Here’s the news of the week – and how we see it here at McAlvany Wealth Management:
New Highs Met with a Yawn?
At last week’s recap, the indices seemed poised to break a few records this week. That’s exactly what happened. Both the S&P 500, which broke the significant 2,400 level, and the Nasdaq (powered by chip stocks predominantly) raced to new highs without much hesitation. The same kind of relentless upside action was also evident in both the Dow Industrials and the Dow Transports, as they were up 1.3% and 3.35% respectively for the week. Still, neither managed to break out into record territory. That’s not to say that traders won’t attempt another push at those highs next week. It’s been easy to persuade the FOMO crowd to buy into the rally on a purely technical and performance-chasing basis, even as the foundations for this rally continue to deteriorate at an accelerated pace since the election. All that is simply to say that the rally is getting tired at these record-setting levels. Upside volume and momentum is weak, showing a lack of any real conviction, and the leadership is narrowing fast around a few high-flying FANG-type stocks.
I also find it interesting that the general consensus held that the economic and corporate data released this week suggested that the economy was on “solid footing.” I know that the Fed minutes released on Wednesday conveyed this sentiment (as usual) with its hawkish message. But other than that, I really don’t know where anyone would get that impression. In April, US new home sales fell 11.4%, existing home sales were down 2.3%, durable goods orders were off 0.7%, and the advanced goods trade balance (deficit) widened by $2.5 billion to $67.6 billion. The initial data out for manufacturing and service data for the month of May was, on balance, unchanged – ex the Richmond Fed Manufacturing Index, which collapsed from 20 to 1. On the corporate front, Best Buy reported results for its 2018 fiscal first quarter. Sales at the company have contracted from $49.6 billion per year in 2013 to a bottom-feeding pace of between $39 and $40 billion annually today. A small uptick in sales in this latest quarter (of $0.1 billion) was deemed testament to the US consumer’s prevailing strength.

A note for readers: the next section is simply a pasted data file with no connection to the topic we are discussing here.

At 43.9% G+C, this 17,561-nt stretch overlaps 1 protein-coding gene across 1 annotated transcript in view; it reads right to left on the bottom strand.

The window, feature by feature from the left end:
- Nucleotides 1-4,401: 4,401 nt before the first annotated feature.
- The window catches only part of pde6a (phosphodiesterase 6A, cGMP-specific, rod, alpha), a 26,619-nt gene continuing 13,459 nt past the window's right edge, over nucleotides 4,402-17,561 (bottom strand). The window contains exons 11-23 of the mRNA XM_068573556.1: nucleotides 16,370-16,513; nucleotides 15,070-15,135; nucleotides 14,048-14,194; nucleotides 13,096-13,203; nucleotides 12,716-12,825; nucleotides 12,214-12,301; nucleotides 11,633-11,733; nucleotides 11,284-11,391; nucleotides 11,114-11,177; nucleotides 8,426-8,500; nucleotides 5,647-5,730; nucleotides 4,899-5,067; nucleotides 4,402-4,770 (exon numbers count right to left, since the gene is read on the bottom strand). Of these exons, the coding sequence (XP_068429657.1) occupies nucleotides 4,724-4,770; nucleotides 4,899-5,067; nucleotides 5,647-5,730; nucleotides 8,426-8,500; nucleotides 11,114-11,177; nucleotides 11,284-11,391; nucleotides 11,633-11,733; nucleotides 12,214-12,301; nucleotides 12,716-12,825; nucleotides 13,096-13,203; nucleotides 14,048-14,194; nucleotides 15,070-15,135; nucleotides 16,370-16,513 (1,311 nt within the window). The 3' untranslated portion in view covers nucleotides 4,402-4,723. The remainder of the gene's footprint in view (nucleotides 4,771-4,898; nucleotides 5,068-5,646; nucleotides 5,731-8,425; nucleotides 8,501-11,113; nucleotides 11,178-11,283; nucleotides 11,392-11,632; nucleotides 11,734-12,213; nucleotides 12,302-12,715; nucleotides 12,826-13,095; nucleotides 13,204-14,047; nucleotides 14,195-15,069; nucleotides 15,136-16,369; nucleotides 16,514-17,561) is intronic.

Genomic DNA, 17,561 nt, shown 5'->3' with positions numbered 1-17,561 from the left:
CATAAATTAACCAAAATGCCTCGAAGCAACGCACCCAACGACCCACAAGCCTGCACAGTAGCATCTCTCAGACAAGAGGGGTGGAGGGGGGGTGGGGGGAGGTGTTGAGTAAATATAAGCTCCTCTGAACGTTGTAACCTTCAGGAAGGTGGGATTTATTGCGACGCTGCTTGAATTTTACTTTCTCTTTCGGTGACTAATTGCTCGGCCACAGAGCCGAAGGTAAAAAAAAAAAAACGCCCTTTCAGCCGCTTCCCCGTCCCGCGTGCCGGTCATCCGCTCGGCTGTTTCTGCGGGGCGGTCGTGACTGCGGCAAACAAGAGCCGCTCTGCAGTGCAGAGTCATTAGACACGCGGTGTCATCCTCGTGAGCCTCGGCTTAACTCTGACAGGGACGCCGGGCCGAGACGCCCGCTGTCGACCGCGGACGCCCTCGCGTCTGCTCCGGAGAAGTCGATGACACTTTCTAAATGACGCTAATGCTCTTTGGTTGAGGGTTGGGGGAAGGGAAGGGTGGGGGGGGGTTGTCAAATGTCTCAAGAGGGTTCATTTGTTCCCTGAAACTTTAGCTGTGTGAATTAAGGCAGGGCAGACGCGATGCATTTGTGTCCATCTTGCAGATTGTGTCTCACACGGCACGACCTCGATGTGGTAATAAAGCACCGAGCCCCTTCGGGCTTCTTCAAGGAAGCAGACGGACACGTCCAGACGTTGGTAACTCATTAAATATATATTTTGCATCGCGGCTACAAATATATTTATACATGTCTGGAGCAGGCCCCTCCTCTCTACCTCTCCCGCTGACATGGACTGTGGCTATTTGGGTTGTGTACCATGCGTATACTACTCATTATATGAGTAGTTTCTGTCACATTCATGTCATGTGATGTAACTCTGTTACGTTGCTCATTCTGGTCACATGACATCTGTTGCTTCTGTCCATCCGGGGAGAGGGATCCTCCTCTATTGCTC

Away from stocks, the dollar strengthened marginally, perhaps due to Trump’s somewhat successful visits with leaders in the Middle East or the Manchester terrorist incident. Treasuries along with European government bonds firmed up late in the week as the upside momentum in stocks faded into the close Friday. Oil fell thanks to another disappointing OPEC meeting, where desperately hoped-for cuts in production by US producers were put on indefinite hold. As for the metals, they enjoyed a stealthy week of gains; gold increased 0.88% to silver’s 2.84%. $1,295 represents the most immediate resistance point for gold, but if confidence continues to waiver amid political uncertainty and a slowing economy, I don’t think we’ll see gold held up for too long before heading to $1,350.
VP Investment Management